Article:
The key for creating a framework of support for new administrators is to recognize that, while trained academically for the role, many new administrators have limited leadership experience. Districts can leverage this knowledge and optimize their induction programs to provide rich training and development that will help new school leaders find success at their campus and in their role.
Program development ideas
An induction program for new administrators can look very different from district to district because of district size, values, and how they hire and train new school leaders. The important take-away is to create an induction program that addresses key areas needed for success in the campus administrator role.
Some topic ideas for new school administrator induction programs could include:
- Welcome to the job
- Overview of year one and beyond
- Organizational leadership and district resources, including technology use
- District/campus goals and strategic plans
- Time management
- Effective hiring processes
- Certification management
- Campus administrator evaluations (T-PESS or local evaluation)
- Instructional leadership and teacher evaluations (T-TESS or local evaluation)
- Assessment and accountability
- Connecting with students
- Equity in education
- Personal growth and self-care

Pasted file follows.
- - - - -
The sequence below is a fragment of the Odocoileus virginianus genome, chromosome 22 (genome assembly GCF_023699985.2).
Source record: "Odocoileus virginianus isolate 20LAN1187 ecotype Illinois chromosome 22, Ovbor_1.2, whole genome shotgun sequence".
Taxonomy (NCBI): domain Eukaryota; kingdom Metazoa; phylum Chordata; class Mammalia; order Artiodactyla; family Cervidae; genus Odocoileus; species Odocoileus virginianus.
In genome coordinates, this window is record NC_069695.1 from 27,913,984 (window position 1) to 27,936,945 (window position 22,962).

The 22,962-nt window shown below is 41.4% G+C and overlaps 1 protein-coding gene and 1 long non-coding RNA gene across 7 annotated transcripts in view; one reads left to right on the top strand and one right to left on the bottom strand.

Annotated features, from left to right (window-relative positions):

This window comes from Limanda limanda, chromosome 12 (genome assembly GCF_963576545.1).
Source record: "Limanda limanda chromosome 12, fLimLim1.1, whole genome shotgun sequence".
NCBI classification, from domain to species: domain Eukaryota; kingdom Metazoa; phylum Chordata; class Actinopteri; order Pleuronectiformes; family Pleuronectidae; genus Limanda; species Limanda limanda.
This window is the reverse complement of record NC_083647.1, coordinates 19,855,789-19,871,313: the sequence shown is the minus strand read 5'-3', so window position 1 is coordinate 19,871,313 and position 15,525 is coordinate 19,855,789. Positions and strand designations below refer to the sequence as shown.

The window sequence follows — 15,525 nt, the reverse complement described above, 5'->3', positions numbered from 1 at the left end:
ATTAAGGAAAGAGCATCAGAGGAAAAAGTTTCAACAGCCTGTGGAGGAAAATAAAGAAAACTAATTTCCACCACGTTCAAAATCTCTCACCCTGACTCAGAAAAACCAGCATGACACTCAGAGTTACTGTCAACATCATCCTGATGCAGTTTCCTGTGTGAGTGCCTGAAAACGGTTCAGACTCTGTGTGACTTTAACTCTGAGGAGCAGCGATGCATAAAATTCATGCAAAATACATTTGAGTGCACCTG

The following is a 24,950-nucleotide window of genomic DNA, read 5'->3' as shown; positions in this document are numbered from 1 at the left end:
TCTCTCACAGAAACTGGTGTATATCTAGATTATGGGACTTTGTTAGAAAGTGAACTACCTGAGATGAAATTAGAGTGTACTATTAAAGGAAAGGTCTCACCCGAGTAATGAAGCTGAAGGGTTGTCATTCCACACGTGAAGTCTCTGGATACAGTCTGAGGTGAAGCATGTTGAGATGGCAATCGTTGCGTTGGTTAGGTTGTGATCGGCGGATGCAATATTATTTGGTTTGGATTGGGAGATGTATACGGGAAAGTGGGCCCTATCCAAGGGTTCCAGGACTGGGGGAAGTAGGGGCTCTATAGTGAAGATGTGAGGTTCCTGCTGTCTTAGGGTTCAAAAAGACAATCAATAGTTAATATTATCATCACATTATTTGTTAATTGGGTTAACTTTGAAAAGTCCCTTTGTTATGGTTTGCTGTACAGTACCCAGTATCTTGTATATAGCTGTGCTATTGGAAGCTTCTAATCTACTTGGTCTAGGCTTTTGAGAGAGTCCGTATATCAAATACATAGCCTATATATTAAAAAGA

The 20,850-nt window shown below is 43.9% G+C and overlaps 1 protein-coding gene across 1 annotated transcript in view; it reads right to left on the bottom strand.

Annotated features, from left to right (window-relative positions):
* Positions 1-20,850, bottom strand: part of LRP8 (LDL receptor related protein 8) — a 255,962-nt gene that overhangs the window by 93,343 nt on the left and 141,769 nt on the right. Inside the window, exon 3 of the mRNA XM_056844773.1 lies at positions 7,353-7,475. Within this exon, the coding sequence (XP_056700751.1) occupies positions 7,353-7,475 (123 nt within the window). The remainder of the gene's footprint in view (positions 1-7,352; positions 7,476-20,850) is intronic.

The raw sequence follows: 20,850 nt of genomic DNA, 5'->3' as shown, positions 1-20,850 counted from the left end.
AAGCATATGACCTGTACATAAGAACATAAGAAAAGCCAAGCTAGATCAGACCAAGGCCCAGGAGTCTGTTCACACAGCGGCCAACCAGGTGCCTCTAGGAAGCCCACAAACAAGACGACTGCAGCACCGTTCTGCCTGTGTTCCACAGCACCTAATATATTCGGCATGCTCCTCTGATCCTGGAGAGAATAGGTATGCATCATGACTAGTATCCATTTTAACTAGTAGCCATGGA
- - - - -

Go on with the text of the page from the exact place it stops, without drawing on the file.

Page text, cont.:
- Reflection and feedback
Districts should consider creating a program of development for administrators that aligns with the principal standards and helps the new school leader become the best version of a school leader. Stepping into a leadership role is a new journey in education, and how the district supports these new leaders is pivotal to their continued success.
The process of creating a meaningful induction program for new administrators does not have to be overwhelming. Districts can start small and access outside resources to help provide training and development when appropriate. By allocating resources to support the development of new administrators, districts demonstrate their commitment to the leadership pipeline and the individuals hired to lead in their schools.
Jennifer Barton is an HR and compensation consultant at TASB HR Services. Send Jennifer an email at email@example.com.